Naked Science Forum

Life Sciences => Plant Sciences, Zoology & Evolution => Topic started by: EvaH on 30/11/2020 15:10:39

Title: Are grapes and garlic toxic to dogs?
Post by: EvaH on 30/11/2020 15:10:39
Ignacio asks:

The Naked Scientist explained that dogs are not able to process theobromine thus it becomes toxic. I have been told that grapes and garlic are also toxic to dogs but have not found out if this is true. If this is true, why are they toxic?

Can you help?
Title: Re: Are grapes and garlic toxic to dogs?
Post by: axscientist on 01/12/2020 23:09:53
Yes, certain amounts of grapes and garlic can pose as threats to a canine's health. Human metabolism and dog metabolism are very different, which means that humans can eat things that dogs cannot, e.g. chocolate, caffeine, grapes, onions, garlic, avocado, macadamia nuts, and alcohol.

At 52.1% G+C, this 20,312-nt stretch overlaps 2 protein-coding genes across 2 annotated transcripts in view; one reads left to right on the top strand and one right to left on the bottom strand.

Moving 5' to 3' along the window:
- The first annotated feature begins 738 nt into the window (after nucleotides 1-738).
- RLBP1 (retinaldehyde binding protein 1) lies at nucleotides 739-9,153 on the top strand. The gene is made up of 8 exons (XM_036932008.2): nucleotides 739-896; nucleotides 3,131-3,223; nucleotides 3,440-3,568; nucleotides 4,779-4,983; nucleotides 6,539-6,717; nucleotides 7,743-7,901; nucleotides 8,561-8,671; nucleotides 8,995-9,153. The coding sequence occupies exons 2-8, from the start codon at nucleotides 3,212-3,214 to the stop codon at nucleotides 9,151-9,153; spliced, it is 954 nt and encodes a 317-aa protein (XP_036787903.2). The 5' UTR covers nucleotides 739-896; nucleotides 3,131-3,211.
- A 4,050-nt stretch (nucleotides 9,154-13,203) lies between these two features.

Garlic, as well as other members of the allium family, contain thiosulfate. This is not toxic to humans, but it is to dogs. Thiosulfate can cause oxidative damage to red blood cells, which results in hemolytic anemia. Gastrointestinal illness is also a result of canine consumption of too much garlic.

Grapes are highly toxic to dogs. Depending on the dog's size, a single grape could kill or put the animal in serious danger. Ingesting of the grape (in dogs) can cause acute kidney failure. Scientists aren't quite sure what substance in grapes is so toxic to dogs, so I can't give an answer for that.

Hope this helps,